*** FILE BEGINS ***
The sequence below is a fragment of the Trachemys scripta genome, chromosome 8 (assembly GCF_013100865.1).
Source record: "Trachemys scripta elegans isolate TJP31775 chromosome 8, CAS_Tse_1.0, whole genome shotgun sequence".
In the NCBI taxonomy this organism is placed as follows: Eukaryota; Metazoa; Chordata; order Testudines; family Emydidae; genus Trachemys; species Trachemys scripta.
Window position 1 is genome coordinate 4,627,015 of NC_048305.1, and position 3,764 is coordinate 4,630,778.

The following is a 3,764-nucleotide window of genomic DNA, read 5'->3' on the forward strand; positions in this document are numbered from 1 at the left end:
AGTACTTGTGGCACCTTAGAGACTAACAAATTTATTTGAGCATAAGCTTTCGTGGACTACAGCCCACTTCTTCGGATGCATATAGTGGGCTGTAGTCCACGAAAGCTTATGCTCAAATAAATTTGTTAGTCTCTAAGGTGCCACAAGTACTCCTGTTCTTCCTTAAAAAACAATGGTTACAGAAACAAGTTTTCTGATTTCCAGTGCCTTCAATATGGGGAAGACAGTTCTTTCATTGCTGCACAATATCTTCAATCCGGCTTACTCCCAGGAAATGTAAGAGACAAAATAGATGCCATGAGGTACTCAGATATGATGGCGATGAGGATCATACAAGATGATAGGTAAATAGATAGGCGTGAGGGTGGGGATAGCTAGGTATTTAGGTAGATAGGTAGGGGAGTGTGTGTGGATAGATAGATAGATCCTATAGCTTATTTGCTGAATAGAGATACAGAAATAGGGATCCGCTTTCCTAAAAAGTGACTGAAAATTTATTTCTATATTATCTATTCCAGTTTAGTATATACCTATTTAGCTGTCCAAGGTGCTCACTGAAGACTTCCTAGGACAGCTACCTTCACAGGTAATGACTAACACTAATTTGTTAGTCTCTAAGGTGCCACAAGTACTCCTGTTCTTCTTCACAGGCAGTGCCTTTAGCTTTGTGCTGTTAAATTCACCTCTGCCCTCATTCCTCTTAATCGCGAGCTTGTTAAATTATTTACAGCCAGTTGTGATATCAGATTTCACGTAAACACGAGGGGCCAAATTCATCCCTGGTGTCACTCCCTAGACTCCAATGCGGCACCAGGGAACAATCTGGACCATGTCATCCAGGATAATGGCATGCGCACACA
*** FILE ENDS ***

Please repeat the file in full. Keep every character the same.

The sequence below is a fragment of the Trachemys scripta genome, chromosome 8 (assembly GCF_013100865.1).
Source record: "Trachemys scripta elegans isolate TJP31775 chromosome 8, CAS_Tse_1.0, whole genome shotgun sequence".
In the NCBI taxonomy this organism is placed as follows: Eukaryota; Metazoa; Chordata; order Testudines; family Emydidae; genus Trachemys; species Trachemys scripta.
Window position 1 is genome coordinate 4,627,015 of NC_048305.1, and position 3,764 is coordinate 4,630,778.

The following is a 3,764-nucleotide window of genomic DNA, read 5'->3' on the forward strand; positions in this document are numbered from 1 at the left end:
AGTACTTGTGGCACCTTAGAGACTAACAAATTTATTTGAGCATAAGCTTTCGTGGACTACAGCCCACTTCTTCGGATGCATATAGTGGGCTGTAGTCCACGAAAGCTTATGCTCAAATAAATTTGTTAGTCTCTAAGGTGCCACAAGTACTCCTGTTCTTCCTTAAAAAACAATGGTTACAGAAACAAGTTTTCTGATTTCCAGTGCCTTCAATATGGGGAAGACAGTTCTTTCATTGCTGCACAATATCTTCAATCCGGCTTACTCCCAGGAAATGTAAGAGACAAAATAGATGCCATGAGGTACTCAGATATGATGGCGATGAGGATCATACAAGATGATAGGTAAATAGATAGGCGTGAGGGTGGGGATAGCTAGGTATTTAGGTAGATAGGTAGGGGAGTGTGTGTGGATAGATAGATAGATCCTATAGCTTATTTGCTGAATAGAGATACAGAAATAGGGATCCGCTTTCCTAAAAAGTGACTGAAAATTTATTTCTATATTATCTATTCCAGTTTAGTATATACCTATTTAGCTGTCCAAGGTGCTCACTGAAGACTTCCTAGGACAGCTACCTTCACAGGTAATGACTAACACTAATTTGTTAGTCTCTAAGGTGCCACAAGTACTCCTGTTCTTCTTCACAGGCAGTGCCTTTAGCTTTGTGCTGTTAAATTCACCTCTGCCCTCATTCCTCTTAATCGCGAGCTTGTTAAATTATTTACAGCCAGTTGTGATATCAGATTTCACGTAAACACGAGGGGCCAAATTCATCCCTGGTGTCACTCCCTAGACTCCAATGCGGCACCAGGGAACAATCTGGACCATGTCATCCAGGATAATGGCATGCGCACACA